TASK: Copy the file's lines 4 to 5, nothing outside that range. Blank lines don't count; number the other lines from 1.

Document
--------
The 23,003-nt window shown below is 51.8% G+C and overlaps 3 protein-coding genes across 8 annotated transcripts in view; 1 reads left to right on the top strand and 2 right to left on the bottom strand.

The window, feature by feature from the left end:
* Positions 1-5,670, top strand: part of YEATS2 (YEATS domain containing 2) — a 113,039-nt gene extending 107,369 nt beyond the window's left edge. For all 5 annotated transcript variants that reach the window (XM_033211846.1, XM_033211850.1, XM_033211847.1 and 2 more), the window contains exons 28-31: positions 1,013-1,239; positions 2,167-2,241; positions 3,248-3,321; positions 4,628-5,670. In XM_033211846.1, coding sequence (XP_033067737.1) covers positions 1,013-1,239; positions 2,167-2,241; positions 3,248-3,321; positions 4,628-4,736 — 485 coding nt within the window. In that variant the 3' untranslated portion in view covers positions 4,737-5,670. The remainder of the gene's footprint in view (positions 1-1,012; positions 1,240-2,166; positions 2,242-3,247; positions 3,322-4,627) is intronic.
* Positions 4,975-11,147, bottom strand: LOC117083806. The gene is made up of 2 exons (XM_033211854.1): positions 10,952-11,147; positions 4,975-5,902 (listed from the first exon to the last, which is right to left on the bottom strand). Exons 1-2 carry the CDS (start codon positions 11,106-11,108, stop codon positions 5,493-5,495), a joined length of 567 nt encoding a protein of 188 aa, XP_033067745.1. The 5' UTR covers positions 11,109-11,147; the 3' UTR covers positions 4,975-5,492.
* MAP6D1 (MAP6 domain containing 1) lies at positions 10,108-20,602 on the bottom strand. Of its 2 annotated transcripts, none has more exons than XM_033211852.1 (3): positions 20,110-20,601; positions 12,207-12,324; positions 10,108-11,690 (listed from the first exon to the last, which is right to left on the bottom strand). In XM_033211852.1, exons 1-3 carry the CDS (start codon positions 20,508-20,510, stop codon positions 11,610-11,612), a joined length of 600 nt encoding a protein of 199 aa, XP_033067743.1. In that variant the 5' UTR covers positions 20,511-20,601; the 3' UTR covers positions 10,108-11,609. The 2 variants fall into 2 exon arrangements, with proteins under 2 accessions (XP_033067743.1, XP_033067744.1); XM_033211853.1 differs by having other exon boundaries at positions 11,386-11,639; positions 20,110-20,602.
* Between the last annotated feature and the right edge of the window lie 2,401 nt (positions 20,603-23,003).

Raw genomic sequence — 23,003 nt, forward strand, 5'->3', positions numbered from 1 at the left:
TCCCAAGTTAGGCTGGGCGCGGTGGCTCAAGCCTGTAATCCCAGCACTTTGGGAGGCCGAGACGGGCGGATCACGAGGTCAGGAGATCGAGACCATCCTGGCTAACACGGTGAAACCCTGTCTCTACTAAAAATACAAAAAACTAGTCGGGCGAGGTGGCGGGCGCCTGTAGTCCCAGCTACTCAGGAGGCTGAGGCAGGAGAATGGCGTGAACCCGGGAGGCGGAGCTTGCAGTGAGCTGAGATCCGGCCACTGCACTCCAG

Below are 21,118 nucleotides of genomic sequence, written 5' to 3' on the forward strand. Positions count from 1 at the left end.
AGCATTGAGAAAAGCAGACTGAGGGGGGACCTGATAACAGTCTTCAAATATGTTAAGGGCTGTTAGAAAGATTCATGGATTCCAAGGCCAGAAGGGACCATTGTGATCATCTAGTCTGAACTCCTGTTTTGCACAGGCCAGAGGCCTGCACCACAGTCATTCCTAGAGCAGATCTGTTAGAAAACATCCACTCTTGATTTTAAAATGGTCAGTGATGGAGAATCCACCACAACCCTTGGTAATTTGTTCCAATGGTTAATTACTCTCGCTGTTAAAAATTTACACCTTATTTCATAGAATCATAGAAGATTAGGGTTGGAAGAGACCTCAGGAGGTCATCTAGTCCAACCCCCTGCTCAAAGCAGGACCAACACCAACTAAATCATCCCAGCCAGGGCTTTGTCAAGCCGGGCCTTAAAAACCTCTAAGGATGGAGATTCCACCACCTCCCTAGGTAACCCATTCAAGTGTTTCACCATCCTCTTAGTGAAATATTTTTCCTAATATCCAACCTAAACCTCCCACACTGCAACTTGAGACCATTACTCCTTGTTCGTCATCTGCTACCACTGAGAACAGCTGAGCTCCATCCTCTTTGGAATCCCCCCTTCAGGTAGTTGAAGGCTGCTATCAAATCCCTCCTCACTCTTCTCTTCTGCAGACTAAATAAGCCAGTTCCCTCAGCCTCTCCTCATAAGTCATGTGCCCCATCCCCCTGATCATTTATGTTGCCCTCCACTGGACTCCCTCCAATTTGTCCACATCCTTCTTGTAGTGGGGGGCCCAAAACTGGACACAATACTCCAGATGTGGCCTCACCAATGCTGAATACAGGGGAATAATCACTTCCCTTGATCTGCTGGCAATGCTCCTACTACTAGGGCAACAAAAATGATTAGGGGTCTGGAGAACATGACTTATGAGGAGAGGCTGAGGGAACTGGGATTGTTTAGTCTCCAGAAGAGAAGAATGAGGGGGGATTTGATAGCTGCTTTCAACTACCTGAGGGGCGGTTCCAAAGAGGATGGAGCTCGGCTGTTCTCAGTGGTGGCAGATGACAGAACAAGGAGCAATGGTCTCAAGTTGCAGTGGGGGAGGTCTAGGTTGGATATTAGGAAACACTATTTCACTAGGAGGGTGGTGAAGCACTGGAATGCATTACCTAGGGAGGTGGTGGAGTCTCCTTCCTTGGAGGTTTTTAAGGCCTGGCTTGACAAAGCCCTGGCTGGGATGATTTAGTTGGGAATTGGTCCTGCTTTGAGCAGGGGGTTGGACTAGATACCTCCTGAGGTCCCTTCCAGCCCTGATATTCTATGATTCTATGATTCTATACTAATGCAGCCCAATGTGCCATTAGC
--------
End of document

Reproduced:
* Positions 4,975-11,147, bottom strand: LOC117083806. The gene is made up of 2 exons (XM_033211854.1): positions 10,952-11,147; positions 4,975-5,902 (listed from the first exon to the last, which is right to left on the bottom strand). Exons 1-2 carry the CDS (start codon positions 11,106-11,108, stop codon positions 5,493-5,495), a joined length of 567 nt encoding a protein of 188 aa, XP_033067745.1. The 5' UTR covers positions 11,109-11,147; the 3' UTR covers positions 4,975-5,492.
* MAP6D1 (MAP6 domain containing 1) lies at positions 10,108-20,602 on the bottom strand. Of its 2 annotated transcripts, none has more exons than XM_033211852.1 (3): positions 20,110-20,601; positions 12,207-12,324; positions 10,108-11,690 (listed from the first exon to the last, which is right to left on the bottom strand). In XM_033211852.1, exons 1-3 carry the CDS (start codon positions 20,508-20,510, stop codon positions 11,610-11,612), a joined length of 600 nt encoding a protein of 199 aa, XP_033067743.1. In that variant the 5' UTR covers positions 20,511-20,601; the 3' UTR covers positions 10,108-11,609. The 2 variants fall into 2 exon arrangements, with proteins under 2 accessions (XP_033067743.1, XP_033067744.1); XM_033211853.1 differs by having other exon boundaries at positions 11,386-11,639; positions 20,110-20,602.